But grief isn’t mine to have here, and my sister doesn’t seem to want any. I go to see her in the hospital and she’s still smiling and weeping and saying grace. 

They’ve wrapped a baby blanket around the foot. I almost ask her if it’s still going to be called Joey, but instead I just pat her hand and smooth her hair from her face. 

I’ve never heard of the Consulta Medica before, but apparently they’re a big deal. They swarm around my sister’s bedside running tests and asking questions. They’re here to see if it’s a miracle. They handle the foot so carefully you would think it was the second coming. 

I don’t know why they go through all the tests. They could’ve just gone home after seeing that the foot had a pulse. But it takes three days before my sister is on the news talking to a Bishop and holding up the swaddled appendage like a proud mother. 

I guess they had to check to see if it was the real deal. 

It turns out it is, because the next one that comes to town is the pope. 

News vans swarm when the pope comes to Gillsville. Streets are crowded. Everyone’s renting out their spare rooms for all the tourists. They all wish the place was bigger, or that we could move it a town over. But it’s not happening a town over, it’s happening here. 

I go to mass with my sister and her husband. The chapel is so crowded that they set three extra rows of folding chairs behind the pews. Any other time, and I would have to endure all the smug satisfaction from the community at my return, but everything is hectic and there are so many new faces that no one looks my way as I take a seat to Mary’s right. 

When people hear I stopped going to church, they normally think I stopped going because I stopped believing in God. They’re wrong. I stopped going to church for two reasons. The first is that just because I believe in God doesn’t mean I believe he’s good. The second is that there is something wrong with me. 

The altar boys walk between the pews, hands laden with incense and censer, bread and wine. Father Lowe follows after, head bowed. Then the visiting Bishop. 


Guess the big man’s too big for our little church. I’m not surprised, though some people look disappointed. The pope has bigger fish to fry than our small town mass. He may be here, but he’ll be some fifteen miles out in a hotel and surrounded by his own secret service.

The congregation settles back down as it begins.

Stand. Hands raised. Sit. The Liturgy of The Word. 

Everyone is talking about miracles. That includes Father Lowe. Proof of God on earth. Father, Son, Foot of The Womb. Hail Mary, first and second.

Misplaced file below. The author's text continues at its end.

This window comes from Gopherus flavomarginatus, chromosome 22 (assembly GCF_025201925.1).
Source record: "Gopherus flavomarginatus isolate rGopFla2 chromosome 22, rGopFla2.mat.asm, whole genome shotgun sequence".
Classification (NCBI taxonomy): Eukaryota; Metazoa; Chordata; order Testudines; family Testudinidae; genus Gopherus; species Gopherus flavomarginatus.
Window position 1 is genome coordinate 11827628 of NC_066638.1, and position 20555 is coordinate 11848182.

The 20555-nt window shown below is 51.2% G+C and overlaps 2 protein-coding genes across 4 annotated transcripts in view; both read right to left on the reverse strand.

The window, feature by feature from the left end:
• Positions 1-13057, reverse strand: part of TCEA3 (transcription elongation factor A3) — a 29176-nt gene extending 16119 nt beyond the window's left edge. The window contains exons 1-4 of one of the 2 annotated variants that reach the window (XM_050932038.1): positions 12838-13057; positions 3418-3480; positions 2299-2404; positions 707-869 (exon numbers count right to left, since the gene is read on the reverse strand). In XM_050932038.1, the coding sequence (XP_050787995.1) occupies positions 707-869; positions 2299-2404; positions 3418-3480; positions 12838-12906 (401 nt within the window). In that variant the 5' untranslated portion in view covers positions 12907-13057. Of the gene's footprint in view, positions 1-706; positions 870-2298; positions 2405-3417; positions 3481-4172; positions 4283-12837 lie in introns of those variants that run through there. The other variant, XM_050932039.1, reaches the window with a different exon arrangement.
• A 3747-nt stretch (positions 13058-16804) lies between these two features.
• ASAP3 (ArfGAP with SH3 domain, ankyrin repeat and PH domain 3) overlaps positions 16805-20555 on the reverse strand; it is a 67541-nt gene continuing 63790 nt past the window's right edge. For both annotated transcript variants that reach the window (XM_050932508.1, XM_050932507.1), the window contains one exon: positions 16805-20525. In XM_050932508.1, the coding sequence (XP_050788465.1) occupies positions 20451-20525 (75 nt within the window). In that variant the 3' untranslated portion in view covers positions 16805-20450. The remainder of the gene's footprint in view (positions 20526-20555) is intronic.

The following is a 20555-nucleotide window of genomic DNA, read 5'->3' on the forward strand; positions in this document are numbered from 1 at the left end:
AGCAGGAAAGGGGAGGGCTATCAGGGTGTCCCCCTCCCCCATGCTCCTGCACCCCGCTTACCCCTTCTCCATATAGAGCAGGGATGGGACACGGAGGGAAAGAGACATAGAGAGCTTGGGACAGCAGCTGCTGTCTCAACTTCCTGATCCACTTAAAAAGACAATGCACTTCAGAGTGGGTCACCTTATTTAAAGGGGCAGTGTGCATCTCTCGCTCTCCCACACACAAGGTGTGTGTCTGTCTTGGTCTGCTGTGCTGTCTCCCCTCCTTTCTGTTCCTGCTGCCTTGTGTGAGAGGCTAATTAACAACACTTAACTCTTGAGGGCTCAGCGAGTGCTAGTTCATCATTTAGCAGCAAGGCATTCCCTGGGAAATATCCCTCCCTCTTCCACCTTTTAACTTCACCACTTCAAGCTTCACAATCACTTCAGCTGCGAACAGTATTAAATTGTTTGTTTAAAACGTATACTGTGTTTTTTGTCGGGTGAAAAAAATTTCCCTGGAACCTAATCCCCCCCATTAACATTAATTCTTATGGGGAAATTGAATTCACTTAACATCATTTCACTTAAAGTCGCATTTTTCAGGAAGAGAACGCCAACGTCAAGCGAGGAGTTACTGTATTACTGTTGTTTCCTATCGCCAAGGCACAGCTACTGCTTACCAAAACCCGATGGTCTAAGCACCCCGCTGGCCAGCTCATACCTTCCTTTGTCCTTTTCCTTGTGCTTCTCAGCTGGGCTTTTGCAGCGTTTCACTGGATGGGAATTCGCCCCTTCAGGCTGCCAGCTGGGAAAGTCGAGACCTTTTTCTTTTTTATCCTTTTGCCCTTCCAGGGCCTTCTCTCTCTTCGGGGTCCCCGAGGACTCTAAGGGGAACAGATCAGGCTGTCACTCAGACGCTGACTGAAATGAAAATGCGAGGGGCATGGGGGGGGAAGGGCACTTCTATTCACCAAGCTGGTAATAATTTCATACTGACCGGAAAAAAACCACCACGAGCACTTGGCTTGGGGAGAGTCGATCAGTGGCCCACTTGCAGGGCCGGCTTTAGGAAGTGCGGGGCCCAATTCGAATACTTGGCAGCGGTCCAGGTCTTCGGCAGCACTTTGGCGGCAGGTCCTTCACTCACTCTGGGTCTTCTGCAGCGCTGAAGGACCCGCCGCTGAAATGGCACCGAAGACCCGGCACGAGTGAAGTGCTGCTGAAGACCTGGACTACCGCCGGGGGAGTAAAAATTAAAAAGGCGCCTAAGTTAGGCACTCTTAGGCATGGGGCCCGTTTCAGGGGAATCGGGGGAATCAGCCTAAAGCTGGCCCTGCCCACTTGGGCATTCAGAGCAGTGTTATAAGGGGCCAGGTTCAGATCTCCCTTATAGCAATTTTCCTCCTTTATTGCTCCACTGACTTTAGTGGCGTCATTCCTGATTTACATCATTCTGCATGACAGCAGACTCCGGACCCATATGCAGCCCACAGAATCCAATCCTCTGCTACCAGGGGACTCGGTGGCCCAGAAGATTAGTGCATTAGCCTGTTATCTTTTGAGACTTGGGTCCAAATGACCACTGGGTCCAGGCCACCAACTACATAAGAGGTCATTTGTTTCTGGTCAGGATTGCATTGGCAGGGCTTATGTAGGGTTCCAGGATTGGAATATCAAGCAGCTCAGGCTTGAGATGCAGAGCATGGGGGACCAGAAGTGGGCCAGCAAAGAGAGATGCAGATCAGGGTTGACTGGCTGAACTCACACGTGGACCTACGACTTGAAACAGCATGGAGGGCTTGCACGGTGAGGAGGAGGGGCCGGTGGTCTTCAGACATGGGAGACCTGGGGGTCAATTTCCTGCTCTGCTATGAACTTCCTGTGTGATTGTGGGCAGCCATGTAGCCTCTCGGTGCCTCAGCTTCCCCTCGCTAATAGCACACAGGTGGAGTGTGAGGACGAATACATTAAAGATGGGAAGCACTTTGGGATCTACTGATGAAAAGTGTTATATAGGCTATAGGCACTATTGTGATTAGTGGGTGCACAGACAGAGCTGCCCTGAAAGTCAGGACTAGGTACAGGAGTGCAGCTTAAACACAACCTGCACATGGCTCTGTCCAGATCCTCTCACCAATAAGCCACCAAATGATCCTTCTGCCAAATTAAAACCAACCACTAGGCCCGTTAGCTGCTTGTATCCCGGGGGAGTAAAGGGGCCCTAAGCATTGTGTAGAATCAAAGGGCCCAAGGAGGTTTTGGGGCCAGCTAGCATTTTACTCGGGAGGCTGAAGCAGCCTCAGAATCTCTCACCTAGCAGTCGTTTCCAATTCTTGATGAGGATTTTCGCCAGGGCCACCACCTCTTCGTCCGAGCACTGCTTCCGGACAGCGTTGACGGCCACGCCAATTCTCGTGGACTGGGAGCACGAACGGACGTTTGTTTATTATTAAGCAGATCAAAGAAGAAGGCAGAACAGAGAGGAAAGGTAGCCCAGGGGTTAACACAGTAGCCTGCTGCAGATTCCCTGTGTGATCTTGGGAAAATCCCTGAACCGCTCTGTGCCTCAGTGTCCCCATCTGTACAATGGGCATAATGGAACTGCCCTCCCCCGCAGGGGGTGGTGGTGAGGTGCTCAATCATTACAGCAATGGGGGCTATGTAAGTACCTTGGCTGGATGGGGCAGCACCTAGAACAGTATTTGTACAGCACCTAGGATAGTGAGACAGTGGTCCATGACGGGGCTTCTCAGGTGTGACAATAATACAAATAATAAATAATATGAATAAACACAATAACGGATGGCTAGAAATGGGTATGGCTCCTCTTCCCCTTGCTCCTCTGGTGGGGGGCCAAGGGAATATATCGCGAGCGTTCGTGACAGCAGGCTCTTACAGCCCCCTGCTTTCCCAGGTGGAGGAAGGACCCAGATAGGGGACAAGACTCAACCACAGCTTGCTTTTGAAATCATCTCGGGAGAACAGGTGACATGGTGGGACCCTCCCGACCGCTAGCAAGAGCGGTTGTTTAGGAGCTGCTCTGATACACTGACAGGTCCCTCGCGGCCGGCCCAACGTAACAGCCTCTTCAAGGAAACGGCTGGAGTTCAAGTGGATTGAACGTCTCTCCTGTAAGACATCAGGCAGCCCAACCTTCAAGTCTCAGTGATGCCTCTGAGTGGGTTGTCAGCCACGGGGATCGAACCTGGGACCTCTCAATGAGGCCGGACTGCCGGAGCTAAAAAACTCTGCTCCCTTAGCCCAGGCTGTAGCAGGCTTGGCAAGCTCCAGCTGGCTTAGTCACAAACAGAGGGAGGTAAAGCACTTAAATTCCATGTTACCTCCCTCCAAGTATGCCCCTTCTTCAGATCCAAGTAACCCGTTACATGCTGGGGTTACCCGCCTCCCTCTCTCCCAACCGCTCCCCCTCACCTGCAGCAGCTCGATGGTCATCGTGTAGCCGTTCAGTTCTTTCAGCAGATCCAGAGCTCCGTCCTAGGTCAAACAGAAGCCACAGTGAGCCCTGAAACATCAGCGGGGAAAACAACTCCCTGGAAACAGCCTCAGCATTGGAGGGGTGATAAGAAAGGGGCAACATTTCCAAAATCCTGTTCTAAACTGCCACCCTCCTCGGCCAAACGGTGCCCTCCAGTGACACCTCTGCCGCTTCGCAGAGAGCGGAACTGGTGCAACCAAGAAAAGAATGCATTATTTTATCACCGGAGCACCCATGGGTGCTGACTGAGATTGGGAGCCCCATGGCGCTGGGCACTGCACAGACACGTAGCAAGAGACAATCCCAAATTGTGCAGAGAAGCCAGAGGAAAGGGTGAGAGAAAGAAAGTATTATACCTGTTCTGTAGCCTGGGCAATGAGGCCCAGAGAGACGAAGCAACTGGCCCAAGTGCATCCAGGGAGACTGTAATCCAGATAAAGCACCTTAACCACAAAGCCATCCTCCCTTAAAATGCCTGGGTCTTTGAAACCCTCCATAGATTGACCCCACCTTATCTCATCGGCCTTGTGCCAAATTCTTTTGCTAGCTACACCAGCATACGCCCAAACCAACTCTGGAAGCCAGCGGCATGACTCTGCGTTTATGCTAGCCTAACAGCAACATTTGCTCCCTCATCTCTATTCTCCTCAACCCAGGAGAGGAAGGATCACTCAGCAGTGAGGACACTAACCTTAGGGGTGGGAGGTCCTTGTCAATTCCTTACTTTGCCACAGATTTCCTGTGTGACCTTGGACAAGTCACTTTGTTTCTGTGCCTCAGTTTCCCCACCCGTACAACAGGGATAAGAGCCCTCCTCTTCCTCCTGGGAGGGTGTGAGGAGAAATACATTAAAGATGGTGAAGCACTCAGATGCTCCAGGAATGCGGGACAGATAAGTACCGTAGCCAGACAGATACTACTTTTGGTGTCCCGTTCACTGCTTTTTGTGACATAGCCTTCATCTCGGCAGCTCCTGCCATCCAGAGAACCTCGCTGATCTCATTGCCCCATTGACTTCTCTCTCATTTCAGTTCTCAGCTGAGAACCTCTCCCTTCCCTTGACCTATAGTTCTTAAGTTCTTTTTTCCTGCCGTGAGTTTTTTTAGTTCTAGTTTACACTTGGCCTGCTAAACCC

I knew about my sister, and I knew about the teeth and tongue. What I didn’t know about was the hands they found inside a butchered lamb, the growth that turned from a tumor into a man’s arm, the right foot that doctors found in the place of some poor girl’s appendix. 

Then the Bishop. Word from the pope, he says. 

We’re supposed to put Him together. 

Stand. Sit. Hands clasped together, raised to the ceiling. Watch as Mary takes communion and stay in my seat. I don’t want any bit of holiness in my mouth. If I did, I would’ve eaten my omelet. 

Hug my sister goodbye after pleasantries. Walk home. Pick up the stone, move the earth. Look into the eye, gunky and caked in blood. Still looking right at me. Same way Father Lowe looked at me when I left confession wishing I could jam words back into my mouth. When I told him about a girl I met at summer camp, and the fact that there is something wrong with me.

Tuck it back into the paper bag. Place it between my heel and the earth and crush down. Back into the box, back into the ground. 

Who He is, I don’t know. What I do know is, He’ll be missing an eye.

A Pope, a bishop, and a disembodied hand walk into a church service. It sounds like the start of a bad joke. Maybe it will be, one day, and I just haven’t come up with the punchline yet. Only the hand doesn’t walk so much as twitches while they carry it. A little white box and it’s lain out like in a bed.

A sharp inhale to my right, and my sister is clutching me. I don’t look her way. I watch as they bring the hand to the altar, as they remove it from the box and place it at the wrist. It’s not the last piece, not by far, but—

But there He is. The shape of Him. 

Set out like for an open casket, a funeral in reverse. The torso is there, the legs set carefully beneath. There’s little Joey at the ankle, alongside his twin. There’s a head, still strange and misshapen. Hairless, a mouth but no lips. 

Father, Son. Foot of The Womb, Flesh of The Mouth. Holy Spirit. They said Jesus would come back to us, but I guess they never said he wouldn’t come in pieces.

Gretchen Gormley (they/them) is a writer based in British Columbia where they are studying creative writing and literature. They were a semi-finalist for the 2020 North Street Book Prize under the pen name Celia King, and they were the winner of UBC’s 2023 ESA short story competition.

If you would like to be part of The Chamber Magazine family, follow this link to the submissions guidelines. If you like more mainstream fiction and poetry with a rural setting and addressing rural themes, you may also want to check out Rural Fiction Magazine.